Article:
It Takes Discipline to Skip a Run

I hate rest days.

My rest days usually fall on Saturday after my Friday morning long run. It works well as I have to work most of Saturday, so going for a run isn’t very feasible anyways. Even though I’m not just lying on the couch eating Kale Chips and watching Game of Thrones, I still feel…unaccomplished. Lazy. And when those feelings arise, I tend to lose touch with myself fully, I become slightly disconnected. When this happens, I eat more than I’m hungry for, sleep more than is productive, have less energy than I usually do. It’s because going for a run is my chance to connect with myself and tune in, and then those good practices and habits fall into place afterwards.

There is definitely a correlation between going for a really hard, challenging run and having a kick-butt day for me. One can get into all of the “rise in neurotransmitters” or “metabolic producing hormones” (which I just made up) or “anti-inertiatic diplomacy” (again, made up), but it can just be summed up in the like: most times you gotta suffer a bit to ball a lot.

You are welcome to use that if you want, it’s public domain here.

So, as a general rule, if there is an opportunity to go for a run I am going to take it, because I know how wonderful it feels afterwards. Because I have shown myself and told myself and reinforced for myself the rewards of discipline.

Discipline looks like making yourself go for a run after work when it’s 100000% Kansan humidity despite having steamed milk chunked on your elbows from pouring lattes all day, right?

Discipline is saying no to hanging out with your friends after work because you have your long run scheduled for the next morning, right?

Discipline is denying yourself a third helping of campfire s’mores because you know that it’ll just slow you down for the next day, right?

…not no, but definitely not always.

During my last long run, after much musing (because there’s not a whole lot else to do) I realized something important: in a way, it can take  discipline to say no to running after a long shift. It can take discipline to hang out with your friends until the wee hours of the morning when you know that you have a long run in the morning. Not sure that discipline really applies alllll that much to the s’mores example, but the basic principle is still present.

It is  acknowledging the consequences of an action and then making an informed decision that will benefit you in someway, whether it be the harder choice to make or not, that the practice of discipline enforces.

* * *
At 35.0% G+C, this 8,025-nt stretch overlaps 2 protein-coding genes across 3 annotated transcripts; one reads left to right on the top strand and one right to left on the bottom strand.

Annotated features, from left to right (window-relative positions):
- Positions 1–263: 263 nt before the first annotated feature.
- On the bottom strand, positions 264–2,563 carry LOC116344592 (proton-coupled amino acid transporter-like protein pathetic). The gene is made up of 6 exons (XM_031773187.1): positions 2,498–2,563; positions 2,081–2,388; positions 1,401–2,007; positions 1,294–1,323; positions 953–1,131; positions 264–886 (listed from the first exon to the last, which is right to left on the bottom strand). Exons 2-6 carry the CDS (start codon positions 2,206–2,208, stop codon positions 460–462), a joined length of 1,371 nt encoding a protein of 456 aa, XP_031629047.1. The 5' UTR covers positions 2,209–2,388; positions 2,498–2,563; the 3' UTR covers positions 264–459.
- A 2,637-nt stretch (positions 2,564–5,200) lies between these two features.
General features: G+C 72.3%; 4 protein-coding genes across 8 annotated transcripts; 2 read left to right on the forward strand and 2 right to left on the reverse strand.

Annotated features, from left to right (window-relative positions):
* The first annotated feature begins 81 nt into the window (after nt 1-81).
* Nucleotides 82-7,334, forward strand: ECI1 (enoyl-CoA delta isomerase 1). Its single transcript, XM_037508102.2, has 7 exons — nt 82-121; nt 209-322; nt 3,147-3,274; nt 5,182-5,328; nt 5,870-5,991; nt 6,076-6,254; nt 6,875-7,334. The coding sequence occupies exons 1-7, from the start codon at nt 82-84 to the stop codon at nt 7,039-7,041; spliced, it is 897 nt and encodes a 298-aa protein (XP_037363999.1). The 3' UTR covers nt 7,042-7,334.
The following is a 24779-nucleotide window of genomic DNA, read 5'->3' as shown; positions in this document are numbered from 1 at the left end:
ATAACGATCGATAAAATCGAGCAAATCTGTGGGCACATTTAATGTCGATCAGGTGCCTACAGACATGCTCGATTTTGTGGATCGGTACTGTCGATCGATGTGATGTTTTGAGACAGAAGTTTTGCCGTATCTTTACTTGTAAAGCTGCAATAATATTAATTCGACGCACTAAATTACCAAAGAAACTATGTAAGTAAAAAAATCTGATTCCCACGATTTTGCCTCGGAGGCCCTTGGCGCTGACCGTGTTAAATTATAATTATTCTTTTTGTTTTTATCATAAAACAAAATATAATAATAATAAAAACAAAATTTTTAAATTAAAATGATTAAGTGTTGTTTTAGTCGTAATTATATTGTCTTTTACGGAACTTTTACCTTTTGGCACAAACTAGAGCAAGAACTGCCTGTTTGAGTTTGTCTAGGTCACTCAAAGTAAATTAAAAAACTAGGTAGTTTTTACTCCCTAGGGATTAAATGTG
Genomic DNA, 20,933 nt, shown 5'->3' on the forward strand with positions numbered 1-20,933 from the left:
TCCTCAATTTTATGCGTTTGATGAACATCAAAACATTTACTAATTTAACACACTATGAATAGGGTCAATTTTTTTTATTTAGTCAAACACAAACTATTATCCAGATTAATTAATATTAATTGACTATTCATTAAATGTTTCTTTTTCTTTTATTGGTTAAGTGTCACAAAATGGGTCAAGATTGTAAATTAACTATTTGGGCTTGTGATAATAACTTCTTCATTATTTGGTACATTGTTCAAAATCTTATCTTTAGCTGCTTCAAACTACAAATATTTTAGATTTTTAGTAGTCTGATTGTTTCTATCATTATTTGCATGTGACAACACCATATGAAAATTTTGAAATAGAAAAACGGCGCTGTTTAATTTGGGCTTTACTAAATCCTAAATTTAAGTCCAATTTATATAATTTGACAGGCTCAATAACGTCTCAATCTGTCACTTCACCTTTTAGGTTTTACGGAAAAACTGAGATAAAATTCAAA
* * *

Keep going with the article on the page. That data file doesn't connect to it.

It actually can take discipline to not go for a run after work. Let me explain:

I have found that the more time I take off between each run, the harder the next run will be. A Monday run will be much, much easier if I also have run on Sunday. But I also know that my body is unfortunately not infallible, and it needs rest and recovery. Ultimately, if I run every single day, it’s going to decrease my pace times and my performance simply because my body needs time off to rebuild.

I know that by taking this run off, the next one will be harder. I have acknowledged the consequences of my actions and have concluded that it will benefit me more to take a rest day because my body will be able to rebuild even though my next run will be a bit sluggish.

The morning long run will be easier if I go to bed earlier. For me, the “easy way” is simply saying no to my pals and hitting the hay early. But by going through with hanging out with my buddies, I acknowledge that I’m going to have to work a bit harder in the morning. But I am also going to improve my social intelligence and happiness levels. It is more important to me to have strong friendships than a really easy morning long run. So I guess discipline also revolves around prioritization.

I think there are many, many possible outlooks for discipline. This pressure on what it really means to be disciplined is not an excuse, however. I can’t tell myself, “Oh, I’m going to skip this run for the third day in a row because I’m disciplining myself to hang out with my friends”; I’m more posing the idea that one shouldn’t beat oneself up for “not having discipline”, because discipline can be found in a variety of things.

 

  1. Acknowledge the consequences of the action and also what it takes to choose either option

  2. Select which option houses the most benefit, whether that choice be the “easier” or “harder” to make

 

And finally:

3. Stop beating yourself up because discipline is not everything.

Maybe this entire post is heresy and I’ve got it all wrong. But I love placing pressure on societal norms and perspectives, so here ya go.

 

 

Peace and Blessings,

Josie

 

 

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